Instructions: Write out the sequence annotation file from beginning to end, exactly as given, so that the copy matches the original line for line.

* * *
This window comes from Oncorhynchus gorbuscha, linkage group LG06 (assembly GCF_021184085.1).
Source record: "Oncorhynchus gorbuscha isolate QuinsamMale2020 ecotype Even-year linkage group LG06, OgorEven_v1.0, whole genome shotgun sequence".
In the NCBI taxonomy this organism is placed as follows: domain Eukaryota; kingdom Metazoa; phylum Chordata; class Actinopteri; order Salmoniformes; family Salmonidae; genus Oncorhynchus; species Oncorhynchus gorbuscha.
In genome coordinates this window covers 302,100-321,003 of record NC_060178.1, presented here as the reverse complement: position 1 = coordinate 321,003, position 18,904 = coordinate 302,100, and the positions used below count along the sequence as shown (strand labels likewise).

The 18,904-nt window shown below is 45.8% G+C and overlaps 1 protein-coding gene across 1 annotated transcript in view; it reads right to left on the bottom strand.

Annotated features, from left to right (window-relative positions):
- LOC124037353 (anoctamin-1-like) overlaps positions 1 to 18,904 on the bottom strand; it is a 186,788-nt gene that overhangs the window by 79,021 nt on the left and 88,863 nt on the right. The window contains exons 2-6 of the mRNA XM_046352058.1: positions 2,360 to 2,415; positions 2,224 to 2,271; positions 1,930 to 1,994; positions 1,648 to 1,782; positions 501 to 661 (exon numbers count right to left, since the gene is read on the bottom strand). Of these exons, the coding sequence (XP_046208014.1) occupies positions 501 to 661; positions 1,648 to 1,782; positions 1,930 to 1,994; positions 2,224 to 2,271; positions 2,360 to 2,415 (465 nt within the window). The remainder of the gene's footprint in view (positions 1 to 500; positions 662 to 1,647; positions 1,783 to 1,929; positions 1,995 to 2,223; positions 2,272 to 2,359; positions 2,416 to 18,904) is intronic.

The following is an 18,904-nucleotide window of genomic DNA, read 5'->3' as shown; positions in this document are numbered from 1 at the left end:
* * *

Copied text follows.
This window comes from Oncorhynchus gorbuscha, linkage group LG06 (assembly GCF_021184085.1).
Source record: "Oncorhynchus gorbuscha isolate QuinsamMale2020 ecotype Even-year linkage group LG06, OgorEven_v1.0, whole genome shotgun sequence".
In the NCBI taxonomy this organism is placed as follows: domain Eukaryota; kingdom Metazoa; phylum Chordata; class Actinopteri; order Salmoniformes; family Salmonidae; genus Oncorhynchus; species Oncorhynchus gorbuscha.
In genome coordinates this window covers 302,100-321,003 of record NC_060178.1, presented here as the reverse complement: position 1 = coordinate 321,003, position 18,904 = coordinate 302,100, and the positions used below count along the sequence as shown (strand labels likewise).

The 18,904-nt window shown below is 45.8% G+C and overlaps 1 protein-coding gene across 1 annotated transcript in view; it reads right to left on the bottom strand.

Annotated features, from left to right (window-relative positions):
- LOC124037353 (anoctamin-1-like) overlaps positions 1 to 18,904 on the bottom strand; it is a 186,788-nt gene that overhangs the window by 79,021 nt on the left and 88,863 nt on the right. The window contains exons 2-6 of the mRNA XM_046352058.1: positions 2,360 to 2,415; positions 2,224 to 2,271; positions 1,930 to 1,994; positions 1,648 to 1,782; positions 501 to 661 (exon numbers count right to left, since the gene is read on the bottom strand). Of these exons, the coding sequence (XP_046208014.1) occupies positions 501 to 661; positions 1,648 to 1,782; positions 1,930 to 1,994; positions 2,224 to 2,271; positions 2,360 to 2,415 (465 nt within the window). The remainder of the gene's footprint in view (positions 1 to 500; positions 662 to 1,647; positions 1,783 to 1,929; positions 1,995 to 2,223; positions 2,272 to 2,359; positions 2,416 to 18,904) is intronic.

The following is an 18,904-nucleotide window of genomic DNA, read 5'->3' as shown; positions in this document are numbered from 1 at the left end: